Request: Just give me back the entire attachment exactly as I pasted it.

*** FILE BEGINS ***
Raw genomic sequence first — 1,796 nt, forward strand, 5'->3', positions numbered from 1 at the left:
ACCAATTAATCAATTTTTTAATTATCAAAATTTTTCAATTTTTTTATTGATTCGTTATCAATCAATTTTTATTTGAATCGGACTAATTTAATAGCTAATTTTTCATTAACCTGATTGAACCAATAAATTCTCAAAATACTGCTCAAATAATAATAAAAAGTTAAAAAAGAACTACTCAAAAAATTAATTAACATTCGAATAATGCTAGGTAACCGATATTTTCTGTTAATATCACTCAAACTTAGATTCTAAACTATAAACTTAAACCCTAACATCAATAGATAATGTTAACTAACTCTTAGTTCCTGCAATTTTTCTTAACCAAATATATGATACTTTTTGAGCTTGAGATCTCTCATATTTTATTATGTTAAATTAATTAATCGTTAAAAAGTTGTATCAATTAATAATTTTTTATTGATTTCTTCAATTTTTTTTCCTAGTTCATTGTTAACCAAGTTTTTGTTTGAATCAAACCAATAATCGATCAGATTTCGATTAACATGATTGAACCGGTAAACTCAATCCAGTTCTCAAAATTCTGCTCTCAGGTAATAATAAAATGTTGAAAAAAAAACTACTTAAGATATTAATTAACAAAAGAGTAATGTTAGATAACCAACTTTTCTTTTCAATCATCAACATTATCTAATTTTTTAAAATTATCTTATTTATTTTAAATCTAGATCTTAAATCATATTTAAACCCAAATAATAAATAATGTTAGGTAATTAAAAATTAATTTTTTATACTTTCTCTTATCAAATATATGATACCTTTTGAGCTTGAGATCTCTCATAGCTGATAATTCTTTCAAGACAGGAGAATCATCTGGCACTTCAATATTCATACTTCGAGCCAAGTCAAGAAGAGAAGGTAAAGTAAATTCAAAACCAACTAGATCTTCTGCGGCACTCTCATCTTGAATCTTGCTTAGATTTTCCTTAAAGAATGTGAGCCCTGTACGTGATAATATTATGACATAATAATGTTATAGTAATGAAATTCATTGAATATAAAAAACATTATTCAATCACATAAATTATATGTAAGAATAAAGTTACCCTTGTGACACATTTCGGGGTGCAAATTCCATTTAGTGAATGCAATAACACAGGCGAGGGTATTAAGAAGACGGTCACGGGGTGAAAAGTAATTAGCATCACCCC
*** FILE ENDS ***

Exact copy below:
Raw genomic sequence first — 1,796 nt, forward strand, 5'->3', positions numbered from 1 at the left:
ACCAATTAATCAATTTTTTAATTATCAAAATTTTTCAATTTTTTTATTGATTCGTTATCAATCAATTTTTATTTGAATCGGACTAATTTAATAGCTAATTTTTCATTAACCTGATTGAACCAATAAATTCTCAAAATACTGCTCAAATAATAATAAAAAGTTAAAAAAGAACTACTCAAAAAATTAATTAACATTCGAATAATGCTAGGTAACCGATATTTTCTGTTAATATCACTCAAACTTAGATTCTAAACTATAAACTTAAACCCTAACATCAATAGATAATGTTAACTAACTCTTAGTTCCTGCAATTTTTCTTAACCAAATATATGATACTTTTTGAGCTTGAGATCTCTCATATTTTATTATGTTAAATTAATTAATCGTTAAAAAGTTGTATCAATTAATAATTTTTTATTGATTTCTTCAATTTTTTTTCCTAGTTCATTGTTAACCAAGTTTTTGTTTGAATCAAACCAATAATCGATCAGATTTCGATTAACATGATTGAACCGGTAAACTCAATCCAGTTCTCAAAATTCTGCTCTCAGGTAATAATAAAATGTTGAAAAAAAAACTACTTAAGATATTAATTAACAAAAGAGTAATGTTAGATAACCAACTTTTCTTTTCAATCATCAACATTATCTAATTTTTTAAAATTATCTTATTTATTTTAAATCTAGATCTTAAATCATATTTAAACCCAAATAATAAATAATGTTAGGTAATTAAAAATTAATTTTTTATACTTTCTCTTATCAAATATATGATACCTTTTGAGCTTGAGATCTCTCATAGCTGATAATTCTTTCAAGACAGGAGAATCATCTGGCACTTCAATATTCATACTTCGAGCCAAGTCAAGAAGAGAAGGTAAAGTAAATTCAAAACCAACTAGATCTTCTGCGGCACTCTCATCTTGAATCTTGCTTAGATTTTCCTTAAAGAATGTGAGCCCTGTACGTGATAATATTATGACATAATAATGTTATAGTAATGAAATTCATTGAATATAAAAAACATTATTCAATCACATAAATTATATGTAAGAATAAAGTTACCCTTGTGACACATTTCGGGGTGCAAATTCCATTTAGTGAATGCAATAACACAGGCGAGGGTATTAAGAAGACGGTCACGGGGTGAAAAGTAATTAGCATCACCCC